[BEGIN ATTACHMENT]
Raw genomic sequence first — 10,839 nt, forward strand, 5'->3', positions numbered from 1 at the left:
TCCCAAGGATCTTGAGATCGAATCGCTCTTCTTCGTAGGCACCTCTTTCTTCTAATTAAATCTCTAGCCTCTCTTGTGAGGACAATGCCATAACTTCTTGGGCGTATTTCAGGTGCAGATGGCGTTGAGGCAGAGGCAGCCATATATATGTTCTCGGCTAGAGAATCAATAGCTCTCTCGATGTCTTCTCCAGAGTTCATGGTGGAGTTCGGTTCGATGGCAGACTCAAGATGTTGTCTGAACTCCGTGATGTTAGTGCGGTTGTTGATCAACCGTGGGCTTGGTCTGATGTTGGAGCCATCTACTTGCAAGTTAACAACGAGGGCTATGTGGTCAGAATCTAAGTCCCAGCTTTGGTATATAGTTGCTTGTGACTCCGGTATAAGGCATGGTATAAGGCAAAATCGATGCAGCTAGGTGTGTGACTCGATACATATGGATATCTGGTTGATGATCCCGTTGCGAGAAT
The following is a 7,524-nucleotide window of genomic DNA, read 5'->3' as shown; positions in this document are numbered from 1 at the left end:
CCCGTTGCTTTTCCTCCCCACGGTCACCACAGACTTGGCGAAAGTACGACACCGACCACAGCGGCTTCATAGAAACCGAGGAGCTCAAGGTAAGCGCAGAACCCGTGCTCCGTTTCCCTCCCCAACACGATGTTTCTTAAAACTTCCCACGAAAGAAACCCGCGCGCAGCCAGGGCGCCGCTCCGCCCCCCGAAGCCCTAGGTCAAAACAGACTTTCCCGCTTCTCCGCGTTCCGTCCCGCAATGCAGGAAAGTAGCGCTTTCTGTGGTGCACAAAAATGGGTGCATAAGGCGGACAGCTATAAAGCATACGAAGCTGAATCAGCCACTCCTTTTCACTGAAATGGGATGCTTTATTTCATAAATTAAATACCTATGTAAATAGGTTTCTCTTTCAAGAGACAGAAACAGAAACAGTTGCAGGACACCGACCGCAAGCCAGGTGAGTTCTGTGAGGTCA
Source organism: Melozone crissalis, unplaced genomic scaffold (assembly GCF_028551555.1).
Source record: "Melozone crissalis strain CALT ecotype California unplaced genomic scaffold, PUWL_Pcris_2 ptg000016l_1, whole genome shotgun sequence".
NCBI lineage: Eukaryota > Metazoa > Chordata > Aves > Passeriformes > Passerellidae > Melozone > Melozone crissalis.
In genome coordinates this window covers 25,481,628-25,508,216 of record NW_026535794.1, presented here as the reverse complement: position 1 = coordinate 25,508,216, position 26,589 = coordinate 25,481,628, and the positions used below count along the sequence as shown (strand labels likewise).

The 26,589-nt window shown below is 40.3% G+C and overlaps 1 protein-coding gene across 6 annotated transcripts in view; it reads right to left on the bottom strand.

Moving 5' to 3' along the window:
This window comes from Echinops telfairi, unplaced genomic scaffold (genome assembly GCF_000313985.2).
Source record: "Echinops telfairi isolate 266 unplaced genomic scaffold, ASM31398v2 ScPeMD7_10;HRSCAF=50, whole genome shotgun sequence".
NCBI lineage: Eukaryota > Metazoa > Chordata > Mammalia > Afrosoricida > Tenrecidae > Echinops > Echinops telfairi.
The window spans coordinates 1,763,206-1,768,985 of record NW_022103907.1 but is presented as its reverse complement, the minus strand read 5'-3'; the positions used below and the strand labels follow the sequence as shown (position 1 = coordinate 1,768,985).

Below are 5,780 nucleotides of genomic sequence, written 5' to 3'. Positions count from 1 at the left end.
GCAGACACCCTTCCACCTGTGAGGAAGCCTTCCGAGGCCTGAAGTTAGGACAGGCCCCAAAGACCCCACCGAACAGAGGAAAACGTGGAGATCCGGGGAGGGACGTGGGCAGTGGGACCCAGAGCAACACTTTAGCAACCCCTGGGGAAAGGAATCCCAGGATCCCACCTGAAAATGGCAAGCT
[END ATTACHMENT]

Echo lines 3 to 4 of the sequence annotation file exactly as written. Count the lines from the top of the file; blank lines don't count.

The following is a 7,524-nucleotide window of genomic DNA, read 5'->3' as shown; positions in this document are numbered from 1 at the left end:
CCCGTTGCTTTTCCTCCCCACGGTCACCACAGACTTGGCGAAAGTACGACACCGACCACAGCGGCTTCATAGAAACCGAGGAGCTCAAGGTAAGCGCAGAACCCGTGCTCCGTTTCCCTCCCCAACACGATGTTTCTTAAAACTTCCCACGAAAGAAACCCGCGCGCAGCCAGGGCGCCGCTCCGCCCCCCGAAGCCCTAGGTCAAAACAGACTTTCCCGCTTCTCCGCGTTCCGTCCCGCAATGCAGGAAAGTAGCGCTTTCTGTGGTGCACAAAAATGGGTGCATAAGGCGGACAGCTATAAAGCATACGAAGCTGAATCAGCCACTCCTTTTCACTGAAATGGGATGCTTTATTTCATAAATTAAATACCTATGTAAATAGGTTTCTCTTTCAAGAGACAGAAACAGAAACAGTTGCAGGACACCGACCGCAAGCCAGGTGAGTTCTGTGAGGTCA